A professor has resigned as the head of one of Canada’s leading interdisciplinary research centres, accusing the University of British Columbia of undercutting its mission of cultivating open-ended high-risk scientific exploration.
Philippe Tortell, a professor of earth, ocean and atmospheric sciences at UBC, quit as director of the Peter Wall Institute for Advanced Studies after being ordered to accept changes that he saw as replicating “top-down” funding systems that favour established scientists.
Those changes, Professor Tortell said, upended the basic point of the institute, created in 1991 with a C$15 million (£8.8 million) donation from Mr Wall. The Vancouver real estate magnate, according to UBC’s president at the time, David Strangway, wanted the venture “to generate new ideas and initiatives that wouldn’t happen otherwise”.
While traditional university scientists and their funders tend to hew to paths of incremental discovery, “we were the ones that took chances on people who had really strange ideas, but very provocative ideas”, Professor Tortell said.
The institute does that largely by creating a physical space in which researchers from different disciplines can spend time together and share ideas without pressure for time-specific outputs.
But at a meeting this summer of the institute’s five trustees and top UBC administrators – to which Professor Tortell said he was not invited – the board redirected much of the institute’s budget for open-ended basic research towards existing UBC funding channels.
The trustees, he said, also eliminated three important institute programmes – for sponsoring international conferences, for hosting distinguished visiting professors, and for a Wall Solutions Initiative that aims to convert research findings into solutions to real-world problems.
Overall, Professor Tortell said, the action by the five trustees – who include Mr Wall’s daughter Sonya and his nephew Bruno Wall, the current head of the family’s development company – cut or redirected about 75 per cent of the director’s discretionary budget authority. The vote, according to one trustee, was unanimous.
In a blog post announcing his departure, Professor Tortell wrote that he was “deeply troubled by this new approach” and warned that it “poses an existential threat to the institute’s core mission, academic independence and capacity to catalyse truly innovative and creative research”.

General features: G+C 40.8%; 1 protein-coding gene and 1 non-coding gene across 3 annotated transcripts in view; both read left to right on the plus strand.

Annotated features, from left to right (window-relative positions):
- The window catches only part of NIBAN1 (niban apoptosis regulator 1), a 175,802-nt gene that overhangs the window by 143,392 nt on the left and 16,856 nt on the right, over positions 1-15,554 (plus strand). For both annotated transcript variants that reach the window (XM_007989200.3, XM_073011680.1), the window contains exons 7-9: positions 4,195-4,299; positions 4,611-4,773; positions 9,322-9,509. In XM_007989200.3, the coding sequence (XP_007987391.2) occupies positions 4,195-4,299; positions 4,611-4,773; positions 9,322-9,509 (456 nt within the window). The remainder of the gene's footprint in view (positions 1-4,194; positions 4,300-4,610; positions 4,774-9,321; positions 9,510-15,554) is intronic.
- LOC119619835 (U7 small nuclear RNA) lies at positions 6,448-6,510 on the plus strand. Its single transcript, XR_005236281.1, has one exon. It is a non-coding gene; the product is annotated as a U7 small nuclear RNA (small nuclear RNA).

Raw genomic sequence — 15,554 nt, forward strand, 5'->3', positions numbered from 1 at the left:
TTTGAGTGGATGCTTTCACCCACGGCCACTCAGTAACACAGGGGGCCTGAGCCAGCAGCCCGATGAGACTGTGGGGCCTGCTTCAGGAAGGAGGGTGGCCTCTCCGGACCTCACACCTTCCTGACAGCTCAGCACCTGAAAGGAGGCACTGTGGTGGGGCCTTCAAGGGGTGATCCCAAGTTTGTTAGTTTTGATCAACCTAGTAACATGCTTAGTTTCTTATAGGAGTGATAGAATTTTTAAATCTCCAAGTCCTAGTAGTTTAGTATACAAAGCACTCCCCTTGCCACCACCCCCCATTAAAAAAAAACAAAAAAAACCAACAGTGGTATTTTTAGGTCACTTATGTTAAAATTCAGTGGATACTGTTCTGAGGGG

“I cannot, in good faith, continue to lead the institute towards a path with which I disagree profoundly, and one that I see as wholly inconsistent with its mission and mandate,” he said.
Santa Ono, UBC’s president, said that Professor Tortell’s resignation “was unexpected and is disappointing”.
At a meeting of the UBC faculty senate, Professor Ono said that he did not intend any major change in the institute’s mission but conceded that the process of adjusting the budget priorities “could have been handled better”, according to political scientist Maxwell Cameron, who along with Professor Ono serves on the institute’s five-member board of trustees.
Other trustees feel similarly, Professor Cameron said. “There was never any question of infringing on academic freedom, but rather different visions of the role of the institute,” he said. “It should have been possible to work those out, and we regret that did not happen.”
A UBC spokesman said that the closed trustees meeting was part of a year-long consultative process with Professor Tortell, in which he was asked for a strategic plan for the institute that more directly aligned with UBC’s objectives. At the time of that trustees meeting, Professor Tortell had produced a proposal that “moved in the direction suggested by the” trustees, but “was not financially sustainable”, the spokesman said.
Professor Tortell told Times Higher Education that the experience has left him concerned for the future of high-risk science at UBC.
“That’s a big part of what we do,” he said. “We allow people – in fact we encourage people – to fail, because if you don’t fail, you’re not really trying that hard.”